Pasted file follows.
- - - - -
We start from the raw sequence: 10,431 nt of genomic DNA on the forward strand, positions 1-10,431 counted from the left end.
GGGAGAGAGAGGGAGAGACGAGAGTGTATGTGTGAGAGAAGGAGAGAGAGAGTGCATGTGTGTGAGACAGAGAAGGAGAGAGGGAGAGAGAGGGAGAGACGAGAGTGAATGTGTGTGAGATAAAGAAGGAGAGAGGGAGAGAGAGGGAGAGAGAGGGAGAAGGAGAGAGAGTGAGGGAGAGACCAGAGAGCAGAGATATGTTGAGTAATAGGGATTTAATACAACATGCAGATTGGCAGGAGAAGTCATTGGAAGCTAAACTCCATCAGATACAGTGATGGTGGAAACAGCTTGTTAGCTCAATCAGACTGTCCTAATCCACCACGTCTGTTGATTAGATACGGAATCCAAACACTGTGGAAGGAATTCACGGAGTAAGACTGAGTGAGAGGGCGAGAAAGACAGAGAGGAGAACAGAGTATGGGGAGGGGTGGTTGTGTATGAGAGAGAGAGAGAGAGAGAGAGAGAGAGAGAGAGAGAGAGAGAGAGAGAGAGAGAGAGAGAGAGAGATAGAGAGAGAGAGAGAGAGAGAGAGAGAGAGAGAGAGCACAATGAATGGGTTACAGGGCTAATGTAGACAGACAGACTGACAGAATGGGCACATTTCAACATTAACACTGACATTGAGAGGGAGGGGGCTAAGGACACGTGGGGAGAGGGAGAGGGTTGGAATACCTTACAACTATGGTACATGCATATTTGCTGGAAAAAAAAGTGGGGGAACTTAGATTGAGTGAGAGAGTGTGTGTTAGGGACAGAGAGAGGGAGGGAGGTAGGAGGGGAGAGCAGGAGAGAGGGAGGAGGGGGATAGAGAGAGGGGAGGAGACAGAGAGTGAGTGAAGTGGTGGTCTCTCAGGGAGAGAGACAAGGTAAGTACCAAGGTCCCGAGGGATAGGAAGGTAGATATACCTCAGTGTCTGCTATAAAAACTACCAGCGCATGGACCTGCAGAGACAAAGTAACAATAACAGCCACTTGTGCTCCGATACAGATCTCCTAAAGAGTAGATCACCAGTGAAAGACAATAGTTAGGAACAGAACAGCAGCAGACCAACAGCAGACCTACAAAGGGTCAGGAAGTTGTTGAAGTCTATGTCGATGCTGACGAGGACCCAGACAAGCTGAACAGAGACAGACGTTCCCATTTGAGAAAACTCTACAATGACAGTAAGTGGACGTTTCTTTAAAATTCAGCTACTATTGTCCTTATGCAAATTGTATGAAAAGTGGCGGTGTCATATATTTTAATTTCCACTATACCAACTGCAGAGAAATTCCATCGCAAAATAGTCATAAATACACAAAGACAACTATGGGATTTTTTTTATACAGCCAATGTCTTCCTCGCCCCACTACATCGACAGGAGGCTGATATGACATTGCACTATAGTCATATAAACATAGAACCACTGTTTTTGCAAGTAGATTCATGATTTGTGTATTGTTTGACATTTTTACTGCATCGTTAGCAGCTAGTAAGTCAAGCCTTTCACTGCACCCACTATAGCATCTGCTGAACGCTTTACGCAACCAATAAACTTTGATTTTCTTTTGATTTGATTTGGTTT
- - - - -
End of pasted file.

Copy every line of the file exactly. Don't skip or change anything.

We start from the raw sequence: 10,431 nt of genomic DNA on the forward strand, positions 1-10,431 counted from the left end.
GGGAGAGAGAGGGAGAGACGAGAGTGTATGTGTGAGAGAAGGAGAGAGAGAGTGCATGTGTGTGAGACAGAGAAGGAGAGAGGGAGAGAGAGGGAGAGACGAGAGTGAATGTGTGTGAGATAAAGAAGGAGAGAGGGAGAGAGAGGGAGAGAGAGGGAGAAGGAGAGAGAGTGAGGGAGAGACCAGAGAGCAGAGATATGTTGAGTAATAGGGATTTAATACAACATGCAGATTGGCAGGAGAAGTCATTGGAAGCTAAACTCCATCAGATACAGTGATGGTGGAAACAGCTTGTTAGCTCAATCAGACTGTCCTAATCCACCACGTCTGTTGATTAGATACGGAATCCAAACACTGTGGAAGGAATTCACGGAGTAAGACTGAGTGAGAGGGCGAGAAAGACAGAGAGGAGAACAGAGTATGGGGAGGGGTGGTTGTGTATGAGAGAGAGAGAGAGAGAGAGAGAGAGAGAGAGAGAGAGAGAGAGAGAGAGAGAGAGAGAGAGAGAGATAGAGAGAGAGAGAGAGAGAGAGAGAGAGAGAGAGAGCACAATGAATGGGTTACAGGGCTAATGTAGACAGACAGACTGACAGAATGGGCACATTTCAACATTAACACTGACATTGAGAGGGAGGGGGCTAAGGACACGTGGGGAGAGGGAGAGGGTTGGAATACCTTACAACTATGGTACATGCATATTTGCTGGAAAAAAAAGTGGGGGAACTTAGATTGAGTGAGAGAGTGTGTGTTAGGGACAGAGAGAGGGAGGGAGGTAGGAGGGGAGAGCAGGAGAGAGGGAGGAGGGGGATAGAGAGAGGGGAGGAGACAGAGAGTGAGTGAAGTGGTGGTCTCTCAGGGAGAGAGACAAGGTAAGTACCAAGGTCCCGAGGGATAGGAAGGTAGATATACCTCAGTGTCTGCTATAAAAACTACCAGCGCATGGACCTGCAGAGACAAAGTAACAATAACAGCCACTTGTGCTCCGATACAGATCTCCTAAAGAGTAGATCACCAGTGAAAGACAATAGTTAGGAACAGAACAGCAGCAGACCAACAGCAGACCTACAAAGGGTCAGGAAGTTGTTGAAGTCTATGTCGATGCTGACGAGGACCCAGACAAGCTGAACAGAGACAGACGTTCCCATTTGAGAAAACTCTACAATGACAGTAAGTGGACGTTTCTTTAAAATTCAGCTACTATTGTCCTTATGCAAATTGTATGAAAAGTGGCGGTGTCATATATTTTAATTTCCACTATACCAACTGCAGAGAAATTCCATCGCAAAATAGTCATAAATACACAAAGACAACTATGGGATTTTTTTTATACAGCCAATGTCTTCCTCGCCCCACTACATCGACAGGAGGCTGATATGACATTGCACTATAGTCATATAAACATAGAACCACTGTTTTTGCAAGTAGATTCATGATTTGTGTATTGTTTGACATTTTTACTGCATCGTTAGCAGCTAGTAAGTCAAGCCTTTCACTGCACCCACTATAGCATCTGCTGAACGCTTTACGCAACCAATAAACTTTGATTTTCTTTTGATTTGATTTGGTTT